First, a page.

Poetry Watch

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Boris Schleinkofer, poetrywatch editor

“When power leads man toward arrogance, poetry reminds him of his limitations. When power narrows the area of man’s concern, poetry reminds him of the richness and diversity of existence. When power corrupts, poetry cleanses.” — John F. Kennedy

Poetry has a voice in our community, and the Whatcom Watch is adding to its chorus. You all love poetry, right? Well, here you go!
Subject matter is unlimited, but poetry featuring or specific to Whatcom County and issues addressed by Whatcom Watch (government, the environment and media) will likely get first preference.
Let’s try to keep it to around 25 lines; otherwise, we might have to edit your work to fit. Don’t make yourself unprintable!
Send poems and your short, two-to-three-sentence bios, as a word document attachment to: poetry@whatcomwatch.org
The deadline is the first day of the month.
Please understand that acceptance and final appearance of pieces are subject to space-constraints amd editorial requirements. By submitting, authors give Whatcom Watch express permission for first-time publication rights in paper and electronic editions of current or future volumes of Whatcom Watch.

Watch Your Step

by Bob Markey

What is the most dangerous profession?
In our part of the country, Old timers
would say logging … tree fallers … maybe a
closely related trade, saw-mill workers.
They all drank a lot,
so some people say.

And fishermen … newcomers saw their boats
unloading salmon at the cannery,
heard what they were paying for sockeye … so
became fishermen!

They built boats like the flivvers they arrived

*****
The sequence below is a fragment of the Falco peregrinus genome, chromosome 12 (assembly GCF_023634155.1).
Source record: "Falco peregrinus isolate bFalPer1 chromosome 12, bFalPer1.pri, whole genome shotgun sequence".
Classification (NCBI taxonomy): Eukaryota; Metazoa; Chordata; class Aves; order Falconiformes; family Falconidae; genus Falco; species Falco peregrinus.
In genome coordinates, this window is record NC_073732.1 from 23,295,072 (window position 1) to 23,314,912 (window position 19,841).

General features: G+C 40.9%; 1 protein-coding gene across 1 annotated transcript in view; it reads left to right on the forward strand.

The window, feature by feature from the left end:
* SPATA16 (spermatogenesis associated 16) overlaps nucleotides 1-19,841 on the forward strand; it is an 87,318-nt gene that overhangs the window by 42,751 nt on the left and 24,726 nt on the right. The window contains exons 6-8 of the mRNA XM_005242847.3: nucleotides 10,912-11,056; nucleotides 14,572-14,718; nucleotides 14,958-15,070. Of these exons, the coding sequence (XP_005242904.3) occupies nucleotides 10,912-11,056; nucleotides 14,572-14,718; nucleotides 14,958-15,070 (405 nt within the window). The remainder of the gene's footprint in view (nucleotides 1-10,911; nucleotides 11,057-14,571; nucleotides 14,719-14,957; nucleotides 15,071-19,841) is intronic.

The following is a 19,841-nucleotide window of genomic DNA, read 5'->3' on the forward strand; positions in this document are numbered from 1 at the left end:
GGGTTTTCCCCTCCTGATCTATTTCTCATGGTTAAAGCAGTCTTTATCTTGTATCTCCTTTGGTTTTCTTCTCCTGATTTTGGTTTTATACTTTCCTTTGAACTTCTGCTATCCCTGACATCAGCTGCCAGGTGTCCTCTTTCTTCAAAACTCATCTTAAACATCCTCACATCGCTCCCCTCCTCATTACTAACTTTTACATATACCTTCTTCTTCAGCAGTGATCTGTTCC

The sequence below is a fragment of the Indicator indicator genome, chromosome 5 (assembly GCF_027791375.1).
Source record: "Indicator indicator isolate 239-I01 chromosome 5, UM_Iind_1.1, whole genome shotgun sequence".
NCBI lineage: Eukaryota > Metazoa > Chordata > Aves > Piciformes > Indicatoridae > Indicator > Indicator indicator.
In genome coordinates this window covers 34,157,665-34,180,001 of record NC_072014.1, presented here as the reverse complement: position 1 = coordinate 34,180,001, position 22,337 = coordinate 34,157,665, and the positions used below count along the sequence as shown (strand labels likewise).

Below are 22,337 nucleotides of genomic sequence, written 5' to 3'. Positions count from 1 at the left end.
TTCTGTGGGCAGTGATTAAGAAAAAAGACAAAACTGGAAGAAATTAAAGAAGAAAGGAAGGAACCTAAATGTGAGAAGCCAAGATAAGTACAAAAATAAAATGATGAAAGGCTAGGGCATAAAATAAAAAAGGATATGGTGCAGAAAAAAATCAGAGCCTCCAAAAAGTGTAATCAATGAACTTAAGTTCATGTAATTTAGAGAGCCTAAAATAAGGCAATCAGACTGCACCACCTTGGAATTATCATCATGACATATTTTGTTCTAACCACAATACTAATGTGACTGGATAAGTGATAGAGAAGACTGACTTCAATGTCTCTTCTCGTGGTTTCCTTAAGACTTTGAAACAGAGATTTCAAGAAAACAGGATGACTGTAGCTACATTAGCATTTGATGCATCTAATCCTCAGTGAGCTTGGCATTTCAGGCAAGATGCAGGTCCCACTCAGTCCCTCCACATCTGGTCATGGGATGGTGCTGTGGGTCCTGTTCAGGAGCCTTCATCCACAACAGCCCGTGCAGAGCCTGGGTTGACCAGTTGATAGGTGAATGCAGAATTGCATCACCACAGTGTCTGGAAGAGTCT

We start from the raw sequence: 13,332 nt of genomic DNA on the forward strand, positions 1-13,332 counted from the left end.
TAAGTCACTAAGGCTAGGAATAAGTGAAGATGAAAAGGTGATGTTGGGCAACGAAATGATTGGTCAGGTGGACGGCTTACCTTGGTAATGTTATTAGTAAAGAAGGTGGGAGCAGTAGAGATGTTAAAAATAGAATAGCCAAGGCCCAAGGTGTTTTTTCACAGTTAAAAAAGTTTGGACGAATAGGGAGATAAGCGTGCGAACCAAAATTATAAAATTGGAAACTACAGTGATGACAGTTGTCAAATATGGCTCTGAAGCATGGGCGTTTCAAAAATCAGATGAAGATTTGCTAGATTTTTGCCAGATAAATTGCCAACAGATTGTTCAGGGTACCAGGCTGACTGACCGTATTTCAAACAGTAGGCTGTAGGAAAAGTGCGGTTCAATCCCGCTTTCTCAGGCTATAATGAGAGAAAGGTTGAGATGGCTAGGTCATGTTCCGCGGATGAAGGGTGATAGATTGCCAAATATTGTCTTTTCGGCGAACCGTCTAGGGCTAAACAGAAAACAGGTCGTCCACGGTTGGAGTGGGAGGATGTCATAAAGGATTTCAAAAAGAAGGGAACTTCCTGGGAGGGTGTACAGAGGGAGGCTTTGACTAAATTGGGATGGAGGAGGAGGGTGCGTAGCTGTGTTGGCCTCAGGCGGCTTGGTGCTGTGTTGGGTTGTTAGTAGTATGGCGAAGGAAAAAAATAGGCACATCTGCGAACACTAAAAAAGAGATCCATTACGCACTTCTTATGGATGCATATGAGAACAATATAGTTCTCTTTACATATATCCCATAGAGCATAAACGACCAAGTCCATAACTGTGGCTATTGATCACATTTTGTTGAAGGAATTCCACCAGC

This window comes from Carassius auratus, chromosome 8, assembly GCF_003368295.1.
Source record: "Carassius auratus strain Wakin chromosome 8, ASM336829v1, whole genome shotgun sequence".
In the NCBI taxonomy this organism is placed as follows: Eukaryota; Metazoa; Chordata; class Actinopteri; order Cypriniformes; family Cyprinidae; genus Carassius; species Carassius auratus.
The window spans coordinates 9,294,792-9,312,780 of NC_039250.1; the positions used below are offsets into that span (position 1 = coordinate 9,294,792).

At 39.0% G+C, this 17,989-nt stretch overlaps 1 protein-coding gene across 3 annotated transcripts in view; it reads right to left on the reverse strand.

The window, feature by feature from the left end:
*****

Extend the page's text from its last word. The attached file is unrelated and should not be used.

in … had no idea that the tides make sea
water rise and fall eight to ten feet two
times a day … had never seen windstorms at
sea from pitching decks
of flivver-built boats!

A lot of our boys soldiered in wartime,
said it weighs heavy on the mind when you
and your buddies get shot at … and you see
some of them die.

Bob Markey delivered Whatcom Watch newspapers in Bellingham for over 12 years. Last year he moved to Enumclaw to be near his children.


by Lennée Reid

Acid It stings
Salish Sea
My feet in the water
Of the beach at hemp fest
Burn like the roach of a joint
The fire too close to my skin

Base It’s smooth
Olympia bays
My hands in the water
Feet on the shore of Burfoot
Slick like extra smooth conditioner
Running down my arm into the drain

H2o It purified
Holy waters
Gone are the days
Of immersion into sacred Jordan
Living bodies of fresh water
Fracking baptismal pools of cancer risk

Pollution It stings
Slips it boils slicks sickening
Gods attack with waters many ways
To flee before a faucet tsunami
Still we ignore signs on shores

Lennée Reid is the Olympia 2016 Women of the World Poetry Slam representative. She can be read in the monthly Olympia newspaper Works in Progress and the website creativecolloquy.com.